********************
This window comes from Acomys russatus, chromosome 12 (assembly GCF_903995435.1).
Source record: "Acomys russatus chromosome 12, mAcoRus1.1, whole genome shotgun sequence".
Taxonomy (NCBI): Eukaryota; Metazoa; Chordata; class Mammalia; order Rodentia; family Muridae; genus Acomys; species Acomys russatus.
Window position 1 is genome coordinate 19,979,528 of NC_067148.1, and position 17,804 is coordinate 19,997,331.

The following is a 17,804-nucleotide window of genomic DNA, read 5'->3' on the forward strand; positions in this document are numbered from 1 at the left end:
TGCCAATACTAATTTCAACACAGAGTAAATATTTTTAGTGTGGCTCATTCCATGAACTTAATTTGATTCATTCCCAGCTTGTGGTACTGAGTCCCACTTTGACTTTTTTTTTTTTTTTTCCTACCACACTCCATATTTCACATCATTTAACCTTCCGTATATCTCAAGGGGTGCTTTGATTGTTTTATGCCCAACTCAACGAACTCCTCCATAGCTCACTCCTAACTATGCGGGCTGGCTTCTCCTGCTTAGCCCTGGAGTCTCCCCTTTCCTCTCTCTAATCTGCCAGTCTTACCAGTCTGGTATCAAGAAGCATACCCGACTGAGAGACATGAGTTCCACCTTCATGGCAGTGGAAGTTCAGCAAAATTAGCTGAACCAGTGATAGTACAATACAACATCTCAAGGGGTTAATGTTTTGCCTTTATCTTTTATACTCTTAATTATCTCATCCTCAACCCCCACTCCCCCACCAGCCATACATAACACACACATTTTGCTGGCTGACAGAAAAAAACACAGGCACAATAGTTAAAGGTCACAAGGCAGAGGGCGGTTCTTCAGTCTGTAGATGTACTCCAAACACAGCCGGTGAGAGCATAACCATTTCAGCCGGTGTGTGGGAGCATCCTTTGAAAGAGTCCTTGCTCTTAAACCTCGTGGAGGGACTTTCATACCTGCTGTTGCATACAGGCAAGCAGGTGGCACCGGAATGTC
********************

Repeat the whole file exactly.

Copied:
This window comes from Acomys russatus, chromosome 12 (assembly GCF_903995435.1).
Source record: "Acomys russatus chromosome 12, mAcoRus1.1, whole genome shotgun sequence".
Taxonomy (NCBI): Eukaryota; Metazoa; Chordata; class Mammalia; order Rodentia; family Muridae; genus Acomys; species Acomys russatus.
Window position 1 is genome coordinate 19,979,528 of NC_067148.1, and position 17,804 is coordinate 19,997,331.

The following is a 17,804-nucleotide window of genomic DNA, read 5'->3' on the forward strand; positions in this document are numbered from 1 at the left end:
TGCCAATACTAATTTCAACACAGAGTAAATATTTTTAGTGTGGCTCATTCCATGAACTTAATTTGATTCATTCCCAGCTTGTGGTACTGAGTCCCACTTTGACTTTTTTTTTTTTTTTTCCTACCACACTCCATATTTCACATCATTTAACCTTCCGTATATCTCAAGGGGTGCTTTGATTGTTTTATGCCCAACTCAACGAACTCCTCCATAGCTCACTCCTAACTATGCGGGCTGGCTTCTCCTGCTTAGCCCTGGAGTCTCCCCTTTCCTCTCTCTAATCTGCCAGTCTTACCAGTCTGGTATCAAGAAGCATACCCGACTGAGAGACATGAGTTCCACCTTCATGGCAGTGGAAGTTCAGCAAAATTAGCTGAACCAGTGATAGTACAATACAACATCTCAAGGGGTTAATGTTTTGCCTTTATCTTTTATACTCTTAATTATCTCATCCTCAACCCCCACTCCCCCACCAGCCATACATAACACACACATTTTGCTGGCTGACAGAAAAAAACACAGGCACAATAGTTAAAGGTCACAAGGCAGAGGGCGGTTCTTCAGTCTGTAGATGTACTCCAAACACAGCCGGTGAGAGCATAACCATTTCAGCCGGTGTGTGGGAGCATCCTTTGAAAGAGTCCTTGCTCTTAAACCTCGTGGAGGGACTTTCATACCTGCTGTTGCATACAGGCAAGCAGGTGGCACCGGAATGTC